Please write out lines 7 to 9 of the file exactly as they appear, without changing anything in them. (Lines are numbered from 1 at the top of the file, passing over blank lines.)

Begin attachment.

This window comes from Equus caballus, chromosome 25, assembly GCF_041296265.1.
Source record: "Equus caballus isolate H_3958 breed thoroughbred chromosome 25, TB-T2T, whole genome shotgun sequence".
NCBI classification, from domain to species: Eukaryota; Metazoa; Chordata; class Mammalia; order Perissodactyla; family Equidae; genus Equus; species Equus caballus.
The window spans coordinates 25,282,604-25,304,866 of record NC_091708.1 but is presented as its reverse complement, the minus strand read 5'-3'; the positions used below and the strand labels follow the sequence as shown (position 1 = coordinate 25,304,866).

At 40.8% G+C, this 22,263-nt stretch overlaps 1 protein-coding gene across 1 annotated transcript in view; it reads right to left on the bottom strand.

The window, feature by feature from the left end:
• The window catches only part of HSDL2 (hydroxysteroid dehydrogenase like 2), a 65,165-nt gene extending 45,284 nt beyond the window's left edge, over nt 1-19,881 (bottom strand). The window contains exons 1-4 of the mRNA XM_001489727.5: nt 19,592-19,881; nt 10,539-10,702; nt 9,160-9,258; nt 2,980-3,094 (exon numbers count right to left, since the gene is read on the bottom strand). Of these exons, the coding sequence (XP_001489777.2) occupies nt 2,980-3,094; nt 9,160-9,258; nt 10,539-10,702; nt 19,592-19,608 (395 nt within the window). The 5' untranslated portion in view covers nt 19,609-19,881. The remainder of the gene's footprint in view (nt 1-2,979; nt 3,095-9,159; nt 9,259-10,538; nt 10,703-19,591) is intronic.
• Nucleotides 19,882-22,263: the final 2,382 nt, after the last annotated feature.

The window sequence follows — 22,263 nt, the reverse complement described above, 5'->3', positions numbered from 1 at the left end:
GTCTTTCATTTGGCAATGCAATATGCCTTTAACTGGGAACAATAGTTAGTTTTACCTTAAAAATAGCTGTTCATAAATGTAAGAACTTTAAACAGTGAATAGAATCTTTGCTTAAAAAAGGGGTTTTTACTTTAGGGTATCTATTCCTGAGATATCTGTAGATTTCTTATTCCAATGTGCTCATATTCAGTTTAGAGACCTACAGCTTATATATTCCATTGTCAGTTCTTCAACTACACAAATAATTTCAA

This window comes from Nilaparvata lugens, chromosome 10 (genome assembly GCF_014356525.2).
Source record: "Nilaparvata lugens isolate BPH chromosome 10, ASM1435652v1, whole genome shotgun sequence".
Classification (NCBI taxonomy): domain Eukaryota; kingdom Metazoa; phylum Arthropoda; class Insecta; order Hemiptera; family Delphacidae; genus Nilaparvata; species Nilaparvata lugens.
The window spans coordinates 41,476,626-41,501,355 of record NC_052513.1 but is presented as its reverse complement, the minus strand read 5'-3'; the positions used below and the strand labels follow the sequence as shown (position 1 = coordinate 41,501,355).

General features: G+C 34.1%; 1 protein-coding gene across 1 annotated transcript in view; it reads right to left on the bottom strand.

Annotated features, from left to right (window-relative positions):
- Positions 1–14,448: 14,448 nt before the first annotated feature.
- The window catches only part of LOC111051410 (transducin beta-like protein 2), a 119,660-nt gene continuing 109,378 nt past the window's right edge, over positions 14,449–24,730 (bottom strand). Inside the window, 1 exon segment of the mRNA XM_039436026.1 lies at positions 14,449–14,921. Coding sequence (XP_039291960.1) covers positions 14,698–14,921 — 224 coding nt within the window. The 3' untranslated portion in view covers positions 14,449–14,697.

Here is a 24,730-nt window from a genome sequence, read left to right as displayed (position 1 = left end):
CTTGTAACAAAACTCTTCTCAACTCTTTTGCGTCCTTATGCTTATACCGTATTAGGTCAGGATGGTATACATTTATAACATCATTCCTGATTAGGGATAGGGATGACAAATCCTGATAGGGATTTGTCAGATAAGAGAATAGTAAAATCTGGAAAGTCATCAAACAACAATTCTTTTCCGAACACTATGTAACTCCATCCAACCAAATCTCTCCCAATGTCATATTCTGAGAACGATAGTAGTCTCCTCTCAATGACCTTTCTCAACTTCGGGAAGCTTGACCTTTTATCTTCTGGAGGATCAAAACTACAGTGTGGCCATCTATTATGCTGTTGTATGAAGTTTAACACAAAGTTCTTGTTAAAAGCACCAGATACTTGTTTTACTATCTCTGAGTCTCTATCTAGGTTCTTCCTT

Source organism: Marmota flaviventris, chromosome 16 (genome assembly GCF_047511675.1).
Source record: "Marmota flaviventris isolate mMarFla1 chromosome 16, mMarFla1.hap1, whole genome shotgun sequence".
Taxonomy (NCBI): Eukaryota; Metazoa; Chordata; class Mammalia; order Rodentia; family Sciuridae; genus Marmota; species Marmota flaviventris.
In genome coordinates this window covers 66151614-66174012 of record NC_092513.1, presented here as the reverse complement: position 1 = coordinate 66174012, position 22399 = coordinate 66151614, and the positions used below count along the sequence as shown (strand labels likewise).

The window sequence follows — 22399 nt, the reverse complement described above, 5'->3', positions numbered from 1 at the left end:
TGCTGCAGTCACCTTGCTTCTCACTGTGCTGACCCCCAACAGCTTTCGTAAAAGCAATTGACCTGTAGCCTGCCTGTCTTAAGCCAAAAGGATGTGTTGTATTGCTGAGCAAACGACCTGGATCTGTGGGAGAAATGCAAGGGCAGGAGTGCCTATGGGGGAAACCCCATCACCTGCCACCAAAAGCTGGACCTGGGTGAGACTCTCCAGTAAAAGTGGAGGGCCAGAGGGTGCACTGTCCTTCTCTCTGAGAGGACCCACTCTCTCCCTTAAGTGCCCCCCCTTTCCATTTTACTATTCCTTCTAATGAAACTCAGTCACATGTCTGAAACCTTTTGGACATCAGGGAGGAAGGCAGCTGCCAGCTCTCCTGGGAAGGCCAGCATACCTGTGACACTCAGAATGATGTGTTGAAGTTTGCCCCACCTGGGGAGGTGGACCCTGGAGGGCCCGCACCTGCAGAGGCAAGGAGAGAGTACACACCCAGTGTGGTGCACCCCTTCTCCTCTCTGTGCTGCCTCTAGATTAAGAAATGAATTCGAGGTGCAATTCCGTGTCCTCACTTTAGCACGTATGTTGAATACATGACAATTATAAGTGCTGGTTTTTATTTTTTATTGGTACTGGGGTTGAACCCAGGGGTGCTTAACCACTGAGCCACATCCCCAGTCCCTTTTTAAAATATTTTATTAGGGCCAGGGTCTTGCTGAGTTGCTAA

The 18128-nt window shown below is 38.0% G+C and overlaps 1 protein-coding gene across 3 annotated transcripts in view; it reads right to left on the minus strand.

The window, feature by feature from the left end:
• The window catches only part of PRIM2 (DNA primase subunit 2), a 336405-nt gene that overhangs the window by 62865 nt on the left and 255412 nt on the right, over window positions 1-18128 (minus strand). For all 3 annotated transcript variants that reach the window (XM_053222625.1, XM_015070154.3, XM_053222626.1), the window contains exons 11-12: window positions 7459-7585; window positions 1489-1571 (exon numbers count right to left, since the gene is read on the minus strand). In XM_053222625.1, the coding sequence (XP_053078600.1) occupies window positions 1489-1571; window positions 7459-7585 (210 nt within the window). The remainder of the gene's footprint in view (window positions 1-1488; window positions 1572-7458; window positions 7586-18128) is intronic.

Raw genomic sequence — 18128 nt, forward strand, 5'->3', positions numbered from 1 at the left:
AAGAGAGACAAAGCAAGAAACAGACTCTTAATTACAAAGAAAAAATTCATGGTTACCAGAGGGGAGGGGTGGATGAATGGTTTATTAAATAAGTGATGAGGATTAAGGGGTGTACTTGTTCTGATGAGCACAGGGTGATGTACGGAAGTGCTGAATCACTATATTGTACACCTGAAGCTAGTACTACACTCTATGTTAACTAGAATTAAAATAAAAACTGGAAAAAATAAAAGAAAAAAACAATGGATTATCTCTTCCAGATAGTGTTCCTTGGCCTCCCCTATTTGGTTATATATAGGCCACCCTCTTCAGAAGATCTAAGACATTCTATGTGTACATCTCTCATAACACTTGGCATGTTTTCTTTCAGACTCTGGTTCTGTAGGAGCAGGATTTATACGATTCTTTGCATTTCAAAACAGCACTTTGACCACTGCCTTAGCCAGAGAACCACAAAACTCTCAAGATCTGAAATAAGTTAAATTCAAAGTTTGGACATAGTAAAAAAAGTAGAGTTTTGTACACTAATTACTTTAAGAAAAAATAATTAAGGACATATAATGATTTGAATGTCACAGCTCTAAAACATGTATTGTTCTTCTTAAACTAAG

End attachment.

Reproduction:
• The window catches only part of HSDL2 (hydroxysteroid dehydrogenase like 2), a 65,165-nt gene extending 45,284 nt beyond the window's left edge, over nt 1-19,881 (bottom strand). The window contains exons 1-4 of the mRNA XM_001489727.5: nt 19,592-19,881; nt 10,539-10,702; nt 9,160-9,258; nt 2,980-3,094 (exon numbers count right to left, since the gene is read on the bottom strand). Of these exons, the coding sequence (XP_001489777.2) occupies nt 2,980-3,094; nt 9,160-9,258; nt 10,539-10,702; nt 19,592-19,608 (395 nt within the window). The 5' untranslated portion in view covers nt 19,609-19,881. The remainder of the gene's footprint in view (nt 1-2,979; nt 3,095-9,159; nt 9,259-10,538; nt 10,703-19,591) is intronic.
• Nucleotides 19,882-22,263: the final 2,382 nt, after the last annotated feature.

The window sequence follows — 22,263 nt, the reverse complement described above, 5'->3', positions numbered from 1 at the left end: